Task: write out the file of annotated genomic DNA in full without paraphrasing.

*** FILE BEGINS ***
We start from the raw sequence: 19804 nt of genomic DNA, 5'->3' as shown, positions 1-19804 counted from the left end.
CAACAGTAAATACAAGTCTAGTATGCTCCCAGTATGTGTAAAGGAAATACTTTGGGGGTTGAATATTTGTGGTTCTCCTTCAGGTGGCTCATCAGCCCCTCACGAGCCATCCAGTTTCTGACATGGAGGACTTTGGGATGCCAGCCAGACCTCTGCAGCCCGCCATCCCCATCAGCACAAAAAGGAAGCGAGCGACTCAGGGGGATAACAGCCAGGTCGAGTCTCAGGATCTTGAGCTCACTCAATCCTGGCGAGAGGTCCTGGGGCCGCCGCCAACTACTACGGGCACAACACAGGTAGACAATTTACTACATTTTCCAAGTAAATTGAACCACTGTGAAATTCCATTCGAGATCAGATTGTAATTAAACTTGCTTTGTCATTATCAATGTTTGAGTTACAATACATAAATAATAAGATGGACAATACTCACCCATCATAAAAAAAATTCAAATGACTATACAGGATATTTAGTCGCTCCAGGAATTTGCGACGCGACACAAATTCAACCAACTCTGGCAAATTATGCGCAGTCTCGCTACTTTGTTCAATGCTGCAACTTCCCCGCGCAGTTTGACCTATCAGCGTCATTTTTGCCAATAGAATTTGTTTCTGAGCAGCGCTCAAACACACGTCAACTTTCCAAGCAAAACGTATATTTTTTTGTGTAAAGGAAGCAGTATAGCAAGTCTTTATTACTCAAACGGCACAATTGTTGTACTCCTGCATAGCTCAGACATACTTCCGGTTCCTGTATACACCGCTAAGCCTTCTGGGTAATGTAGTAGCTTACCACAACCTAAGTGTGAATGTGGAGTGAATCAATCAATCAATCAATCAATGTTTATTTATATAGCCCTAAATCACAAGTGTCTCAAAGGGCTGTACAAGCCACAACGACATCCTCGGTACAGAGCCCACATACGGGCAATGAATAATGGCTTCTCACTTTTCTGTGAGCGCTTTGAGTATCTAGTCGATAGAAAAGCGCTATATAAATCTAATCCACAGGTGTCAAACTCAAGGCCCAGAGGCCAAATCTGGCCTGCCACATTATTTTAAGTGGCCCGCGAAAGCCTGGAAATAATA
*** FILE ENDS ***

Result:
We start from the raw sequence: 19804 nt of genomic DNA, 5'->3' as shown, positions 1-19804 counted from the left end.
CAACAGTAAATACAAGTCTAGTATGCTCCCAGTATGTGTAAAGGAAATACTTTGGGGGTTGAATATTTGTGGTTCTCCTTCAGGTGGCTCATCAGCCCCTCACGAGCCATCCAGTTTCTGACATGGAGGACTTTGGGATGCCAGCCAGACCTCTGCAGCCCGCCATCCCCATCAGCACAAAAAGGAAGCGAGCGACTCAGGGGGATAACAGCCAGGTCGAGTCTCAGGATCTTGAGCTCACTCAATCCTGGCGAGAGGTCCTGGGGCCGCCGCCAACTACTACGGGCACAACACAGGTAGACAATTTACTACATTTTCCAAGTAAATTGAACCACTGTGAAATTCCATTCGAGATCAGATTGTAATTAAACTTGCTTTGTCATTATCAATGTTTGAGTTACAATACATAAATAATAAGATGGACAATACTCACCCATCATAAAAAAAATTCAAATGACTATACAGGATATTTAGTCGCTCCAGGAATTTGCGACGCGACACAAATTCAACCAACTCTGGCAAATTATGCGCAGTCTCGCTACTTTGTTCAATGCTGCAACTTCCCCGCGCAGTTTGACCTATCAGCGTCATTTTTGCCAATAGAATTTGTTTCTGAGCAGCGCTCAAACACACGTCAACTTTCCAAGCAAAACGTATATTTTTTTGTGTAAAGGAAGCAGTATAGCAAGTCTTTATTACTCAAACGGCACAATTGTTGTACTCCTGCATAGCTCAGACATACTTCCGGTTCCTGTATACACCGCTAAGCCTTCTGGGTAATGTAGTAGCTTACCACAACCTAAGTGTGAATGTGGAGTGAATCAATCAATCAATCAATCAATGTTTATTTATATAGCCCTAAATCACAAGTGTCTCAAAGGGCTGTACAAGCCACAACGACATCCTCGGTACAGAGCCCACATACGGGCAATGAATAATGGCTTCTCACTTTTCTGTGAGCGCTTTGAGTATCTAGTCGATAGAAAAGCGCTATATAAATCTAATCCACAGGTGTCAAACTCAAGGCCCAGAGGCCAAATCTGGCCTGCCACATTATTTTAAGTGGCCCGCGAAAGCCTGGAAATAATA